A multimember district (MMD) is a political district with more than one representative. European countries with proportional representation divide multiple representatives proportionally by party vote, normally producing many small, doctrinaire parties and volatile, schismatic governments. In United States MMDs, at-large, winner-take-all elections have been the rule, notably with electoral college delegations. Winner-take-all puts more than proportional value on shiftable votes. Scholars believe that it has helped produce the American pattern of stable, center-seeking, two-party coalitions attentive to minorities who can form part of a winning coalition.
A ten-member, winner-take-all MMD offers less demographic variety—and less direct claim on any particular representative—than ten single-member districts; so MMDs have often been attacked for depersonalizing representation and submerging minorities. On the other hand, voters in MMDs have a mathematical advantage over voters in single-member districts (SMDs) because a 110 vote for ten representatives has more chance of affecting the overall election outcome than a full vote for one representative. Moreover, MMD representatives, who answer to one large constituency rather than to ten small ones, are thought more likely to vote as a bloc than SMD representatives. Hence, an MMD voter may have less access to his representative than does an SMD voter, but he also may have more power over electoral and legislative outcomes.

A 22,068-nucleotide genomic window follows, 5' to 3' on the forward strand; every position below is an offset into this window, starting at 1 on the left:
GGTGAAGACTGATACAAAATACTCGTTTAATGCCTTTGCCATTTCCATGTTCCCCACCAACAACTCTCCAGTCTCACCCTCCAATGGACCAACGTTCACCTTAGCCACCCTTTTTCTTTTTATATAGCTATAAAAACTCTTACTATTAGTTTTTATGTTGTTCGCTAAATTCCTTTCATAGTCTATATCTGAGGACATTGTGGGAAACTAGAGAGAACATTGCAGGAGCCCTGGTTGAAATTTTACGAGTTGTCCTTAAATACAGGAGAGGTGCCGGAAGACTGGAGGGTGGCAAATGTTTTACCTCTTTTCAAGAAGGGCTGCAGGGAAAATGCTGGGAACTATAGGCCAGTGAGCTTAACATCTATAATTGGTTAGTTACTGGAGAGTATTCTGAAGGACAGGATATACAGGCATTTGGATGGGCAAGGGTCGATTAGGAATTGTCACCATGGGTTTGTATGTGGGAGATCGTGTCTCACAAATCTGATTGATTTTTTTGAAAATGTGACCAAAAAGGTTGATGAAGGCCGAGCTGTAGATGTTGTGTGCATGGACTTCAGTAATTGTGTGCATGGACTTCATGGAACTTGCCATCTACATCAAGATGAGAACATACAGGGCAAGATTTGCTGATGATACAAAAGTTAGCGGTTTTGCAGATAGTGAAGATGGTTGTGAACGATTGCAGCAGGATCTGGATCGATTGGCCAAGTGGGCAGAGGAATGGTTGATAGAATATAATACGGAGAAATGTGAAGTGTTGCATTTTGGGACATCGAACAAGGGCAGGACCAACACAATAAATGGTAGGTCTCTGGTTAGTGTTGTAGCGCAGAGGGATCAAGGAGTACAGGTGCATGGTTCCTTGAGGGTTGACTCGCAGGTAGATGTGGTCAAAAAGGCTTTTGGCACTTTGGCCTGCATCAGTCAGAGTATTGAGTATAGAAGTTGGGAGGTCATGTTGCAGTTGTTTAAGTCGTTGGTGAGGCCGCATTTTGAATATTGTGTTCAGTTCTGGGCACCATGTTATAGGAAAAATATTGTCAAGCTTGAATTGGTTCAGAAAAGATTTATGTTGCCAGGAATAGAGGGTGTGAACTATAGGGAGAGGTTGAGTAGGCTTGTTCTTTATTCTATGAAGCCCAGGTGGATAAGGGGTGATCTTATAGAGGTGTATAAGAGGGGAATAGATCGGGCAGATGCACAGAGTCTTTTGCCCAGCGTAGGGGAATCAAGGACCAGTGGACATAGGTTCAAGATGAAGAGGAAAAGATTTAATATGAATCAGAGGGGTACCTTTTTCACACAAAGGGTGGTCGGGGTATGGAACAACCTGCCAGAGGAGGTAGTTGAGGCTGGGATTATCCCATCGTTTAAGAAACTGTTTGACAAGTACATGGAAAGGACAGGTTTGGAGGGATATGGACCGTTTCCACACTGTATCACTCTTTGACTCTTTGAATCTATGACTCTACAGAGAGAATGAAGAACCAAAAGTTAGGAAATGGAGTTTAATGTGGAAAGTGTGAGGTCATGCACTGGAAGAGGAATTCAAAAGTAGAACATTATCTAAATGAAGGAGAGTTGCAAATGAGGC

MMDs share with gerrymanders the "standards problem": the incommensurability of the various ways in which dilution or concentration of a group can enhance or diminish the group's power for different purposes. Short of ordering proportional representation, there is no way to equalize a group's (or a group member's) effective power. Accordingly, the Supreme Court has been cautious in intervening against MMDs, as it has against gerrymanders. In Delaware v. New York (1966) it was unmoved by Delaware's argument that New York voters, with sixty-four delegates to the Electoral College, has 2.3 times as much chance to affect the election outcome as Delaware voters, with only three delegates.
Likewise, with the exceptions of judicially created MMDs and legislatively created ones drawn with the proven intent of submerging minorities, the Court has been tolerant of MMDs, even where their effect has been to submerge minorities. In Whitcomb v. Chavis (1971) and mobile v. bolden (1980) the Court held that submerging a minority is not per se a violation of the fourteenth or fifteenth amendment. Purposeful discrimination must also be shown, as in White v. Regester (1973) and rogers v. lodge (1982), where the plaintiffs demonstrated intentional discrimination against minority groups. Congressional critics (of the Mobile case) in 1982 succeeded in amending the voting rights act of 1965 to make racially disproportionate election results one "circumstance" relevant to the determination of a violation of the act. The amendment added a proviso that racially proportional representation is not required, but it left to the courts the task of giving meaning to its calculatedly uncertain operative language.
Ward E. Y. Elliot
Banzhaf, John E. 1966 Multi-Member Electoral Districts—Do They Violate the "One Man, One Vote" Principle? Yale Law Journal 75:1309–1338.
Elliot, Ward E. Y. 1975 The Rise of Guardian Democracy: The Supreme Court's Role in Voting Rights Disputes, 1845–1969. Cambridge, Mass.: Harvard University Press.